It might strike you as a little strange, but there are certain household items that Parisians can get greatly attached to. Or at least expats in Paris who are used to “a certain way of doing things”.
It occurred to me that there are certain appliances that I am so used to now in Paris, that I never really paid attention to before in Canada. It is not that we don’t have them in North America, it is just that they are a bit different. And I mean beyond the 220 voltage.
1. Induction stove
Most Parisian apartments don’t have gas lines installed due to the risk of a fire hazard. And since electricity can be expensive, quick induction stoves are the only way to go. You would be hard-pressed to find any other type of stove at your local French appliance store.
I can’t tell you how many pots and pans I’ve had to throw out since they simply don’t work on the induction stove. Who remembers to check this before buying a pan!?
☞ READ MORE: The 11 French Emergency Phone Numbers
2. Washer dryer 2 in 1
Apartments in Paris are small. If you have read my post on the cost of living in Paris, you know that €1million euros will buy you approximately 850 square feet (80 sqm). So space is limited.
And with that, who is going to invest in making sure there is enough space for a washer and dryer in your very tiny apartment? I suppose you could go the stackable route, but the simpler solution is the 2 in 1.
Winter in Paris can get cold. Apartment buildings generally have a central radiator system that is turned on 15 October until 15 April. (Yes, it is a legally-mandated date, this is France, we legislate everything.)
But it can get colder than that much earlier. For instance, it is currently mid-May and the temperature is a rainy 22C° (70F°).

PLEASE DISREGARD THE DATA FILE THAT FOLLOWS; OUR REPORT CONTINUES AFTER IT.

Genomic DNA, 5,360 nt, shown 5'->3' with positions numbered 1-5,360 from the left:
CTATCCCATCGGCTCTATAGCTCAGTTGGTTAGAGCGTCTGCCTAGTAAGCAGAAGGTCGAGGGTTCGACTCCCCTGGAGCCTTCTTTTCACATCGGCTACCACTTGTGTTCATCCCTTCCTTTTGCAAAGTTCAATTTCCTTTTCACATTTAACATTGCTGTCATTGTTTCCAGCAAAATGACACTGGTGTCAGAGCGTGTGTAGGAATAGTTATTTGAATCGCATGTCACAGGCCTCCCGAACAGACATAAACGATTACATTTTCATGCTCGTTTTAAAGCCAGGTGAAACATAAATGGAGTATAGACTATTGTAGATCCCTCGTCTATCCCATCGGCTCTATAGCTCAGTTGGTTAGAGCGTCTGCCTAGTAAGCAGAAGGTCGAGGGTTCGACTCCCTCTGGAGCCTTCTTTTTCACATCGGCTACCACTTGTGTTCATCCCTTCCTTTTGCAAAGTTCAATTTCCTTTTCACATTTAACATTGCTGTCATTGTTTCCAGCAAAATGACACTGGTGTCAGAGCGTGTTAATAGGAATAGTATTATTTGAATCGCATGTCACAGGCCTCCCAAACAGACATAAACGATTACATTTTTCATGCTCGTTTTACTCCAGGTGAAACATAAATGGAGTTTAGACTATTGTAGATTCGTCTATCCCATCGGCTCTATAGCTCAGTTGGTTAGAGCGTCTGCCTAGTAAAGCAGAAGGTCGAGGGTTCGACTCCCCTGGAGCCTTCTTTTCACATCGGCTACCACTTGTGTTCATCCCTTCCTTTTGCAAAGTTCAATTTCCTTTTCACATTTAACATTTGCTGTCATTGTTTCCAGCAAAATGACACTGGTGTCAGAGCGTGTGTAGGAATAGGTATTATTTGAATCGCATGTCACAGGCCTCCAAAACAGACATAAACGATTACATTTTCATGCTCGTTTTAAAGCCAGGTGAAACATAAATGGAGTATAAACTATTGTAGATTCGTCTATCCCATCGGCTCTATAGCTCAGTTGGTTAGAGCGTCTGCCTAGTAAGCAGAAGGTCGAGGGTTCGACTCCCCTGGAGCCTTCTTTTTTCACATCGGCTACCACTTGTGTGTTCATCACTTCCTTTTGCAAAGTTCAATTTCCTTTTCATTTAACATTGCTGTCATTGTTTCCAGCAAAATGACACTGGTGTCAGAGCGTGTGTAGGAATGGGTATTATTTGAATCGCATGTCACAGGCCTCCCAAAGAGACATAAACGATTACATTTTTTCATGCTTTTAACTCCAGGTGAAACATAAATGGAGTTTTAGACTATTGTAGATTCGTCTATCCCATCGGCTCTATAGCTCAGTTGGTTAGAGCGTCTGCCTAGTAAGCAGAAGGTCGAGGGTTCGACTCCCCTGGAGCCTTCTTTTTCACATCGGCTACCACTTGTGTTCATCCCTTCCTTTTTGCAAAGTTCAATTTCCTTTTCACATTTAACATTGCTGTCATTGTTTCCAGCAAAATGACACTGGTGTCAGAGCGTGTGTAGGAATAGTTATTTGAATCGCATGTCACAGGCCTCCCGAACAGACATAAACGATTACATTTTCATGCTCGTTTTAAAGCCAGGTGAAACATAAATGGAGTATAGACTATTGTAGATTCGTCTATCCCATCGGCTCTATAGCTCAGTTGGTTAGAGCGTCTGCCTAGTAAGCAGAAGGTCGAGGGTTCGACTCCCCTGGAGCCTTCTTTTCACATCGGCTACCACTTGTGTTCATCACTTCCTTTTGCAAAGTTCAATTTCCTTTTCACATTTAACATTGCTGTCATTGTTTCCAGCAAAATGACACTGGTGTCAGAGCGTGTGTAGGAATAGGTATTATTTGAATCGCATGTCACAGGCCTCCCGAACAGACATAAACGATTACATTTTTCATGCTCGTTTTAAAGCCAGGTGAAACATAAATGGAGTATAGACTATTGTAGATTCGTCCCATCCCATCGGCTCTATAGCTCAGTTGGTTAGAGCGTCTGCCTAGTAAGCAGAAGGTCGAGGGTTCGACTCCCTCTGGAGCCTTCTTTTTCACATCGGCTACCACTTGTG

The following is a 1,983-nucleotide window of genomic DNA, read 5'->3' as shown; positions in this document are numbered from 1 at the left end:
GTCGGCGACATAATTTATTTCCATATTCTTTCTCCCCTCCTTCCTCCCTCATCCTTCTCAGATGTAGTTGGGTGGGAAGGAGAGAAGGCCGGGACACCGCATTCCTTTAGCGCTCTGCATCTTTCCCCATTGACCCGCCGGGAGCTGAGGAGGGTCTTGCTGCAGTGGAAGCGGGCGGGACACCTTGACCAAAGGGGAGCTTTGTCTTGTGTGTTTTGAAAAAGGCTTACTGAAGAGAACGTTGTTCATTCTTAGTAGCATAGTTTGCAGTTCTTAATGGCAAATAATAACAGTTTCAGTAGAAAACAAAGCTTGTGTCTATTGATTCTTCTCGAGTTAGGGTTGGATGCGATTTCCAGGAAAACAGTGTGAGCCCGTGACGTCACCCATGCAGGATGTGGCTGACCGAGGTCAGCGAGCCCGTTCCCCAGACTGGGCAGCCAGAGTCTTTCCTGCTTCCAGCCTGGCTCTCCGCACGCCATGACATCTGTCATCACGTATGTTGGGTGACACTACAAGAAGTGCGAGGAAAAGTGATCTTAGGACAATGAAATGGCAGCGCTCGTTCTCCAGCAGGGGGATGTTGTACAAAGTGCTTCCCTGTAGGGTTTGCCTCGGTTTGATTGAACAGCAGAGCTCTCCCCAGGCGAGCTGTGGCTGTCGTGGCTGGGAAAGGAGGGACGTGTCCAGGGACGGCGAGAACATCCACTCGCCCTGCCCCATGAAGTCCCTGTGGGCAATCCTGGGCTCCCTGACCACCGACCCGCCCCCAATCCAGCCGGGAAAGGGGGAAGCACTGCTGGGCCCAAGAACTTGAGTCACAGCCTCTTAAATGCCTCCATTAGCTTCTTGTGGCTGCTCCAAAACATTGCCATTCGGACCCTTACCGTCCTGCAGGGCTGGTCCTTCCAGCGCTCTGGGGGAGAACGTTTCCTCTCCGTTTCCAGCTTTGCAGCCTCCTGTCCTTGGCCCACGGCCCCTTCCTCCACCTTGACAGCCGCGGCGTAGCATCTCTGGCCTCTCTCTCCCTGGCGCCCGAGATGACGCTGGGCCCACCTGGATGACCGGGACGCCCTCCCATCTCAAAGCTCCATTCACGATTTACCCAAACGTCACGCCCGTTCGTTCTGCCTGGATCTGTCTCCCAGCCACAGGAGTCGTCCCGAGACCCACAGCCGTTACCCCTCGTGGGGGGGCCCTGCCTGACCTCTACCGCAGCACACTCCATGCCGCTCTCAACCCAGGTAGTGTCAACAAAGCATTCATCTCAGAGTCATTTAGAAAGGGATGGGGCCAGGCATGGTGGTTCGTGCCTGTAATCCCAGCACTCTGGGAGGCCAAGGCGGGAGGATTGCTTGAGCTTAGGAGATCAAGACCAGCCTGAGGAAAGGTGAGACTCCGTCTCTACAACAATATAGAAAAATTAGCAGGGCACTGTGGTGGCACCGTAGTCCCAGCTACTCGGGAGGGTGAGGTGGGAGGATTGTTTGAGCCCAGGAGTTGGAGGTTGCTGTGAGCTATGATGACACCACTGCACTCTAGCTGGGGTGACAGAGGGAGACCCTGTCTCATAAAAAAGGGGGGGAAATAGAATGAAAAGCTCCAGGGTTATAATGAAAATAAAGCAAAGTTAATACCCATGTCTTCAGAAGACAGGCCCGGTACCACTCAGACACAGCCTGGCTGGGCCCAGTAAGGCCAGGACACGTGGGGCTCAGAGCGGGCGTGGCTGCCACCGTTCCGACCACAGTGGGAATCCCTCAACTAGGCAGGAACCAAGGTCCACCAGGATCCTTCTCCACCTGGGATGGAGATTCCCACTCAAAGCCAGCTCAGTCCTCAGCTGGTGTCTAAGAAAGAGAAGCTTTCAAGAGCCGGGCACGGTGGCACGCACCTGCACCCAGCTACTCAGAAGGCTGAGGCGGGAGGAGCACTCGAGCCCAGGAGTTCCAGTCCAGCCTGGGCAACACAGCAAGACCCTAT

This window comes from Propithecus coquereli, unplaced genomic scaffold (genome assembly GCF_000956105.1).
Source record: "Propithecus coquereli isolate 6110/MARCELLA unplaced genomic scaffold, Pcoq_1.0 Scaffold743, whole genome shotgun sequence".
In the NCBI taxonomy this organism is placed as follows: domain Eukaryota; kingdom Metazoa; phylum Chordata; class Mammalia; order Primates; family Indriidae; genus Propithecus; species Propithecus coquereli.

And since you don’t have control of the temperature in your own apartment, you resort to those little portable heaters that everyone gets, waiting for the “official heat” to be turned on.
☞ READ MORE: What is it like to visit France in winter?
4. Mobile air conditioner
At the other extreme, there is a distinct lack of air-conditioning across Paris. Even when it is over 35C° (95°F).
Installing it is nearly impossible with all the permits and authorizations you require. Hence this annoying little piece of equipment that you have to install in the summer and put back in the cave (locker) every winter.
☞ READ MORE: Living in Paris: the Good, the Bad & the Ugly
5. Towel Warmer in the bathroom
And finally, with all those temperature changes, lots of rain, and a general lack of ventilation indoors, you always have very humid bathrooms.
There are no heated floors in 18th-century buildings, so of course, a lovely towel warmer is going to keep the dampness away make it all nice and toasty.
First world problems? Most definitely. But we are creatures of habit after all. If you enjoyed that article, you may like to read more about living in Paris. A bientôt!